KL residents threathen to sue City Hall and Shahidan over flood mitigation plans



KUALA LUMPUR: The Kuala Lumpur City Hall (DBKL) and the Federal Territories Minister Datuk Seri Shahidan Kassim have until Monday (Sept 26) to respond to residents’ demands for flood mitigation plans over the upcoming monsoon season.

Lawyer Lim Wei Jiet who is representing a group of Kuala Lumpur residents said yesterday (Sept 20) the residents led by former Bar Council president Datuk Ambiga Sreenevasan served a letter through their lawyers to the minister and the agency in charge.

Lim who is representing them said the residents were prepared to sue if the authorities failed to meet their demands.

“Most of the information requested by them are status updates of certain flood mitigation measures which DBKL has promised the Auditor-General would be carried out in 2022,” he said in a statement.



The Auditor-General produced a report in August 2022 highlighting several failures on the part of DBKL to carry out flood mitigation projects proposed in its own flood master plan.

It concluded that only eight out of 104 or 7.7 per cent of flood mitigation measures proposed in the flood master plan have been implemented and, or is in the process of implementation by DBKL.

“DBKL’s response to the Auditor General was that another 22 flood mitigation measures would be implemented in 2022. Hence, the KL residents are now requesting to know the current status of the said 22 flood mitigation measures.

“Another example is that the Auditor General also identified five short-term mitigation measures proposed in the flood master plan that have not been implemented in the highly flood-prone areas encompassing Jalan Tun Razak, Persiaran Ampang Hilir and Jalan U-Thant as of March 2022.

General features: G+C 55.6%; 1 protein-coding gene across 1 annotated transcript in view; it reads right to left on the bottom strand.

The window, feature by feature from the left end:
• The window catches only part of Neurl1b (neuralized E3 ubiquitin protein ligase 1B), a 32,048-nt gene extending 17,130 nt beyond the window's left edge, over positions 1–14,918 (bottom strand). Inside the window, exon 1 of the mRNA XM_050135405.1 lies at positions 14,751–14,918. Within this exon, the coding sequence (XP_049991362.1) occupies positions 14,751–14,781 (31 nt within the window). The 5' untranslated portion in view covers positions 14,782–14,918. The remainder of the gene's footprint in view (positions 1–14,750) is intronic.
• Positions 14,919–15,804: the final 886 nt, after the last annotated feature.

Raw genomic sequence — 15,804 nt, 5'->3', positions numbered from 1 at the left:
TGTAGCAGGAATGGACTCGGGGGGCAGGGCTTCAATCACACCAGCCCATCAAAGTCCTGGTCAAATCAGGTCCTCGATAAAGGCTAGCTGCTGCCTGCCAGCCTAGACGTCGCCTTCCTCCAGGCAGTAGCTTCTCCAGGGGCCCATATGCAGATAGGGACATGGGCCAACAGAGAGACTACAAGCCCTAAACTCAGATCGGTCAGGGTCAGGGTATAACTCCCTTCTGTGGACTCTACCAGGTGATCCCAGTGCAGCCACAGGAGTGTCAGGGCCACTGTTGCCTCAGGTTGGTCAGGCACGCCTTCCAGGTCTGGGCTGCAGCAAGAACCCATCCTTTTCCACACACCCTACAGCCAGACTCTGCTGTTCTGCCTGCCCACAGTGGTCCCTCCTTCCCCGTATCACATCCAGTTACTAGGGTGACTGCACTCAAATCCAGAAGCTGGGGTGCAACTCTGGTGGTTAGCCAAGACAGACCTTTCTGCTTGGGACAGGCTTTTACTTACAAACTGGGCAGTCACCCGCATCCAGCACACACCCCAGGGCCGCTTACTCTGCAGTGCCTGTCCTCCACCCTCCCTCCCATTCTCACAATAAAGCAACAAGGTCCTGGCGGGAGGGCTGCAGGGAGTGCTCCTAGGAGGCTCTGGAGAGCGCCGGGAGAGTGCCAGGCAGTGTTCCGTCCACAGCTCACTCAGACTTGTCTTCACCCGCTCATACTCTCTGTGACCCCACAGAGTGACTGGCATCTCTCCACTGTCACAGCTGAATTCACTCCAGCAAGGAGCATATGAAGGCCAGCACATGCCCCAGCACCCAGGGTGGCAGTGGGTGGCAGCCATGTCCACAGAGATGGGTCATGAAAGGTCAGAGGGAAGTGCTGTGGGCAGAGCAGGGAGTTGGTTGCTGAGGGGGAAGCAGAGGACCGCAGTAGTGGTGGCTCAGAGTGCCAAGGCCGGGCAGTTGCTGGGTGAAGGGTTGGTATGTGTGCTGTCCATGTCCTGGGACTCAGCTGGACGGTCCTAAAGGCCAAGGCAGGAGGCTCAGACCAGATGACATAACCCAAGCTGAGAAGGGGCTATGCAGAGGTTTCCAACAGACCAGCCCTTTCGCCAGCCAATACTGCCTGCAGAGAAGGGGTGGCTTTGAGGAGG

Lim said that the local authority’s response was that the proposal on flood mitigation measures for Jalan Tun Razak dan Jalan U-Thant would be conducted in 2022.

“Similarly, the residents are requesting an update on whether these mitigation measures have indeed been carried out since.”

He said the residents were also requesting for information on any other flood mitigation measures which DBKL has implemented or plans to implement to deal with the risk of flooding in Kuala Lumpur.

“These residents believe that this information is necessary for the public to scrutinise in detail DBKL’s flood mitigation measures in order to ascertain if they are adequate, and to engage and provide feedback if they are not.

Lim said transparency of information was crucial for public awareness and to enable public participation, which in turn, is the cornerstone of good public-policy making.

This he said was vital for issues as serious and as important as floods, which have caused untold destruction to lives, livelihoods and property in Kuala Lumpur in the past.

“The right to information is also intertwined with every person’s right to a clean, healthy, safe and sustainable environment.”

Kuala Lumpur was inundated by floodwaters in December last year as well as March, April and May this year. These incidents resulted in the crippling of the city’s traffic and caused many vehicles to be damaged by floodwaters.

In August the Public Accounts Committee reportedly asked Shahidan to present himself for its proceedings to explain the incomplete projects on the back of the worsening floods.

NST



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